Everyone knows that testing is one of the essential components of a production code. There are lots of different metrics on testing to support the importance of it. But it is rare to see any good examples in the real world.

That changed, when I was told about SQLite!

## Marking connected graphs

Problem statement

Suppose you have a graph and you want to know how many nodes are connected in a cluster. How can we find out?

[Stop here if you want to think about it]

Outline of ideas

Essentially we want to visit a node, mark it as visited and add it to the counter. After this we would like to continue to its neighbours. This inspires us to use recursion.

Python code

Suppose a graph `G` is a dictionary given in the following form.

G[v1] = [neighbour1, neighbour2, ... ]

We can use the following code to visit each node systematically.

```def MarkComponent(G, v, marked):
# Using a dictionary is particularly convenient,
# as when in recursion we can just pass it over.
# If we use a list, we will need to initialize it somewhere
# in the client code to do marked.append(v)
marked[v] = True
counter = 1
for neighbour in G[v]:
if neighbour not in marked:
counter += MarkComponent(G, v, marked)

return counter
```

## Cycle detection: the tortoise and the hare

Problem statement

Consider a function $f(x)$. We know it is a periodic function and would like to know the period. How can we find it?

Let’s add more conditions so that this question is manageable. Let’s assume $f(x)$ is a discreet function, and each step is given recursively in the following sense:

$x_1 = f(x_0)$
$x_2 = f(x_1) = f^2(x_0)$

More generally,

$x_n = f^n(x_0)$

How can we find the period and the first element that kicks off the repetition?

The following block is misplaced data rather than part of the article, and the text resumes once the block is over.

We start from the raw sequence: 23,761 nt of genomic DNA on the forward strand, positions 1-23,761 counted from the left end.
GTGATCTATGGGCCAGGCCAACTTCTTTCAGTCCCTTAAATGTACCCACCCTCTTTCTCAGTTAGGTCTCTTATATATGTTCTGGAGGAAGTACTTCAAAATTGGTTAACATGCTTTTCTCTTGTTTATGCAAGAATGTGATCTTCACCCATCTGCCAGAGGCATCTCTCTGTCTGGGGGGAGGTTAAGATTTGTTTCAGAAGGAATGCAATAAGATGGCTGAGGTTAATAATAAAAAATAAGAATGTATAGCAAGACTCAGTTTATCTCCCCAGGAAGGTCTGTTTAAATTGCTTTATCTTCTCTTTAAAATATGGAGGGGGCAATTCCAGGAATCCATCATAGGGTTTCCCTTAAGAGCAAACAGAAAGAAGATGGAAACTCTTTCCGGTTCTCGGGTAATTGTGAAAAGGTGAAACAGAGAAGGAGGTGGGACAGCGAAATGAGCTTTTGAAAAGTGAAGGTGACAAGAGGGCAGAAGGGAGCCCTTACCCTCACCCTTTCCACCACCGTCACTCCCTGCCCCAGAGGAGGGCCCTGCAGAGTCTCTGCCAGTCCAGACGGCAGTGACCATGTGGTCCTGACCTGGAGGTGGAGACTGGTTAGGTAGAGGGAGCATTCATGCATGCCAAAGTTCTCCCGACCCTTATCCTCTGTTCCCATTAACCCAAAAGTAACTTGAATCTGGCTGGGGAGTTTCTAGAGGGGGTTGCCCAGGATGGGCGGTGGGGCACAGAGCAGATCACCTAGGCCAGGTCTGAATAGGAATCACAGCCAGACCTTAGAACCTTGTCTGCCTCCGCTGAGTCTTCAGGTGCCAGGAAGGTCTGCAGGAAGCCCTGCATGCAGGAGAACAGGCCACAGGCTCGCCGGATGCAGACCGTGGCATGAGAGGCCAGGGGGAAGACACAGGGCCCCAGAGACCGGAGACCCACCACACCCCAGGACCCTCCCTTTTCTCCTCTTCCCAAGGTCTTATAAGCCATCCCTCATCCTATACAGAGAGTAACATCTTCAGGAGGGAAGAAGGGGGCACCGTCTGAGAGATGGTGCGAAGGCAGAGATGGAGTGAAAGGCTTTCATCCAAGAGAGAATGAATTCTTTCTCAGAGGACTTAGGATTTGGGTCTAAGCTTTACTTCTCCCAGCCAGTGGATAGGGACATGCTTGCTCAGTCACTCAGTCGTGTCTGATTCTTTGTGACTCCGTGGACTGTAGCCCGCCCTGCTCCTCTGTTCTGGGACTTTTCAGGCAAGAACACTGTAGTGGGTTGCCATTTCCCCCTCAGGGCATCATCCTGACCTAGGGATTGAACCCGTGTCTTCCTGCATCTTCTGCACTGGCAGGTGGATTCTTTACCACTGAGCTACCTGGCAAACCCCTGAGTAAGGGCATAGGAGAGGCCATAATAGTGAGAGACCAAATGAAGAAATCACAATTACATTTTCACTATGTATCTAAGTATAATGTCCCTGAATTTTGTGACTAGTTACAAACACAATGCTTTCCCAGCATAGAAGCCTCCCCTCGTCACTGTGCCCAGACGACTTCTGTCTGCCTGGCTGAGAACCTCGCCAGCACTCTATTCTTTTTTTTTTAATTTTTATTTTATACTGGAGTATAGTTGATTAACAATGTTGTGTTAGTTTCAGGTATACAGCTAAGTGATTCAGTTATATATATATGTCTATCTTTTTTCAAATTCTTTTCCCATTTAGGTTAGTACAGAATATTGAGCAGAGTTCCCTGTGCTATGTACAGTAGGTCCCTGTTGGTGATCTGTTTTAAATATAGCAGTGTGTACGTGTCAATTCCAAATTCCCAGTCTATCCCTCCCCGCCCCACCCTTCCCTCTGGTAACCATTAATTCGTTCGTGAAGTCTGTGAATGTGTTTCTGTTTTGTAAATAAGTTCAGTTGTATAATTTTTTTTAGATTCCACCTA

[Stop here if you would like to think about it.]

Outline of the solution

There are various ways to solve this but a simple yet effective algorithm was discovered by Floyd. It is often called the tortoise and the hare algorithm. The algorithm has three steps.

1. Discover a repeating element.
2. Discover the first repeating element.
3. Discover the length of the repetition.

The ideas on each step comes in the following form.

1. Since we know that at some point there is a repetition with length $l$, we know that

$x_i = x_{i+jl}$

In particular when $i = jl$, we have $x_{jl} = x_{2jl}$. Essentially, if we search for forms $x_k = x_{2k}$, then we are guaranteed to find a repeating element.

2. Now we have found a repeating element. We want to find the first repeating element.

Let’s denote the first repeating element as $x_m$. Then we have the following relation:

$x_m = x_{m+nl}.$

Note that in step 1, we already have $x_{jl}$. Therefore, by searching from $x_0$ and $x_{jl}$ as a starting point, and performing the search by incrementing in the following fashion:

Check whether: $x_0 = x_{jl}$
Check whether: $x_1 = x_{jl+1}$

we can find the first repeating element.

3. Once we know the first repeating element, finding the length is straightforward.

Python code

Suppose f(x) is given by an array A such that A = [5, 1, 3, 0, 4, 6, 2]. The function is defined as

$x_1 = A[0] = 5$
$x_2 = A[x_1] = 6$
$x_3 = A[x_2] = 2$

etc. The Python code for the Floyd’s algorithm is the following.

```def FloydCycleDetection(A):
# First we look for x_i = x_2i entries.
tortoise = A[0] # x_1
hare = A[A[0]] # x_2
while tortoise != hare:
tortoise = A[tortoise]
hare = A[A[hare]]

# At this point we found one element that is repeating.
# Furthermore, it is of the following form x_jl where l is the length of period.
# We find the first repeating element x_m such that x_m = x_{jl+m}
# Let's send the hare to the start and search.
hare = 0
while tortoise != hare:
tortoise = A[tortoise]
hare = A[hare]

# Now we know what is the first repeating element; hare is sitting on it.
# We send the tortoise around to find the length of repetition.
# In the following, note that we start from length 1 rather than 0.
# This is because if we start from 0 the while loop will immediately terminate.
length = 1
tortoise = A[hare]
while tortoise != hare:
length += 1
tortoise = A[tortoise]

return length, tortoise```